About the Birds and the Bees
Have you seen any lightning bugs lately? Have you noticed that the grill of your car is no longer plastered with dead insects? When you walk in the woods, have you noticed that there just aren’t as many birds around as there used to be?
The hard truth is that insects and birds are disappearing at an alarming rate. That could be disastrous for our planet.
Studies show that since the mid-70s, the insect population has fallen by over 75%. This number includes the pollinator family which is instrumental to our food supply.
During roughly the same period, we have lost over 3 billion birds (around 30%). Birds are not only beautiful and interesting. They are also important pollinators and “seed-bearers.” Their declining numbers tell us that as stewards of the earth, we are doing Very poorly.
We can help the insects by diminishing the amounts of insecticides and herbicides applied to lawns, fields, and orchards. On average, lawn maintenance companies apply twelve times the amount of chemicals needed to ensure a “comfortable” outdoor experience. You can help greatly if you stop spraying altogether.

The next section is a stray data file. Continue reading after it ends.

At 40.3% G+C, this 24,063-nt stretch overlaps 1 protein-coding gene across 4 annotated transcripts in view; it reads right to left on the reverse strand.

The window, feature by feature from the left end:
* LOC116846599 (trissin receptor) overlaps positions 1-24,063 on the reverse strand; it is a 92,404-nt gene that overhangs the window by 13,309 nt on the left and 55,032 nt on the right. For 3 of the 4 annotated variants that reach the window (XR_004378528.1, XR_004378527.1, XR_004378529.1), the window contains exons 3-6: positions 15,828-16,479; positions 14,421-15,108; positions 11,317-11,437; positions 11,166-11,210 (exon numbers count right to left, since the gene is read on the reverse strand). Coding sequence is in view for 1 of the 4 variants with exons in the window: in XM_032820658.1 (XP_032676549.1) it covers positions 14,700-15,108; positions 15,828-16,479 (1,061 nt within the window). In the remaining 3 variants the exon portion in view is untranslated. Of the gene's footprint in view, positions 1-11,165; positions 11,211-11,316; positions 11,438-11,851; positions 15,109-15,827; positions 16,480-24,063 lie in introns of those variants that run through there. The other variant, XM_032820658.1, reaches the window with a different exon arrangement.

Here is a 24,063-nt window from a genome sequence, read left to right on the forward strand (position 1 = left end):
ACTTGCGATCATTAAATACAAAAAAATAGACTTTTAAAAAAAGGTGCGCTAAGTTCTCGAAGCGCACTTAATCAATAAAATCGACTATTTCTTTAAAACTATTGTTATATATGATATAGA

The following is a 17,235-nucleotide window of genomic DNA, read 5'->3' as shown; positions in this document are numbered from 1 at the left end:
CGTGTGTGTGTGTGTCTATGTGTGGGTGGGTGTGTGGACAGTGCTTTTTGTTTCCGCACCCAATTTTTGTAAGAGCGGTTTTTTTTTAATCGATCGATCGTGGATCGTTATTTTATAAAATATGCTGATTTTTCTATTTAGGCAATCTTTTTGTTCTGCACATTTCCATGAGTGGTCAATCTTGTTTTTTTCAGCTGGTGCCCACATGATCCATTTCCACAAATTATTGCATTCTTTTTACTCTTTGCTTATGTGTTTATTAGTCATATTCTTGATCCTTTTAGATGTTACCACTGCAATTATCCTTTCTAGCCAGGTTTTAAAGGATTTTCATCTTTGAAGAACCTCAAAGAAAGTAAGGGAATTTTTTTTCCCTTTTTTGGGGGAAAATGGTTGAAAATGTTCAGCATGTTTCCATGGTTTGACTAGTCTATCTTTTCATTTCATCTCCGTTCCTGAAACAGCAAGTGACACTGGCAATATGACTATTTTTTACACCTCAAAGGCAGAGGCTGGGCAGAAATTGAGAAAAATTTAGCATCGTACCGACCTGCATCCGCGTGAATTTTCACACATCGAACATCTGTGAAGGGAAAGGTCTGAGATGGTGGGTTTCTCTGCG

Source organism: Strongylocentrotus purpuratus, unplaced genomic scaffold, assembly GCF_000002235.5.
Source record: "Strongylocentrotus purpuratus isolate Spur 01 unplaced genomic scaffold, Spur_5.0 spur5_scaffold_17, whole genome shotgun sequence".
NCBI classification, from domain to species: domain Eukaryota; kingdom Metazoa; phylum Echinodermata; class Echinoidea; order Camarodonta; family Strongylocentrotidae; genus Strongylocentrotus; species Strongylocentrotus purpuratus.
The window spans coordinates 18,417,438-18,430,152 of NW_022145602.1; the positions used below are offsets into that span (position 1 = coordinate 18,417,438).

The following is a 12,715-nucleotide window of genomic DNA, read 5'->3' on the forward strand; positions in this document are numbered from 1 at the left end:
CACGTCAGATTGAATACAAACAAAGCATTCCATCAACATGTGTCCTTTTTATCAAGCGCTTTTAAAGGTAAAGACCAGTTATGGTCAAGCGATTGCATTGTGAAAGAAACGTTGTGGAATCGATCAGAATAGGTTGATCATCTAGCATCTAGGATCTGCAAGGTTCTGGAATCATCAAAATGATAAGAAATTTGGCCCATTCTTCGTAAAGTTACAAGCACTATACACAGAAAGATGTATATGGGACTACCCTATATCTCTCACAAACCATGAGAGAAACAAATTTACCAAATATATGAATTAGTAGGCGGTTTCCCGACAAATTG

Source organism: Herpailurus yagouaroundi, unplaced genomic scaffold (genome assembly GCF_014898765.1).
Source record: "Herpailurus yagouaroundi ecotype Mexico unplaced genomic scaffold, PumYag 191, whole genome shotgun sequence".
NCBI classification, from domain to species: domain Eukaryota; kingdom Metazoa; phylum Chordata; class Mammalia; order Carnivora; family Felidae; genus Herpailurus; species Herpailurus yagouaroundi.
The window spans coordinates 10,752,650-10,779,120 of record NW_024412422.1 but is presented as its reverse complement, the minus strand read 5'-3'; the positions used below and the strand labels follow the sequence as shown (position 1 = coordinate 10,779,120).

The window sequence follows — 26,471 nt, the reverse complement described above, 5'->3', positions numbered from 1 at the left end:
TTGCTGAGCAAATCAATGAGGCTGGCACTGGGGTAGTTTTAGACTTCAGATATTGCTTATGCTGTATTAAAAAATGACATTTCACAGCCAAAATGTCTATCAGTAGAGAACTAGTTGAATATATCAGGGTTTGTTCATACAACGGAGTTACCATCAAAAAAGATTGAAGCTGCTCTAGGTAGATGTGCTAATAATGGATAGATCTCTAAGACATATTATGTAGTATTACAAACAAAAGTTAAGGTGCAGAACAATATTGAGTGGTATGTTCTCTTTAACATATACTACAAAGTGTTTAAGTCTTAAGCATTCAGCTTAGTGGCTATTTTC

The American Bird Conservancy recommends a variety of measures to help the birds: 1) keep cats indoors, 2) turn off outdoor lights especially during spring and fall migrations, 3) reduce the use of pesticides, and 4) keep your property as “wild” as possible by planting trees and reducing the size of your lawn.
We are not at the tipping point yet, but we’re getting close. Try these ideas to help the birds and the bees. Who knows, you might even see some lightning bugs!
Contributed by Gary Petty, TLPA Board Member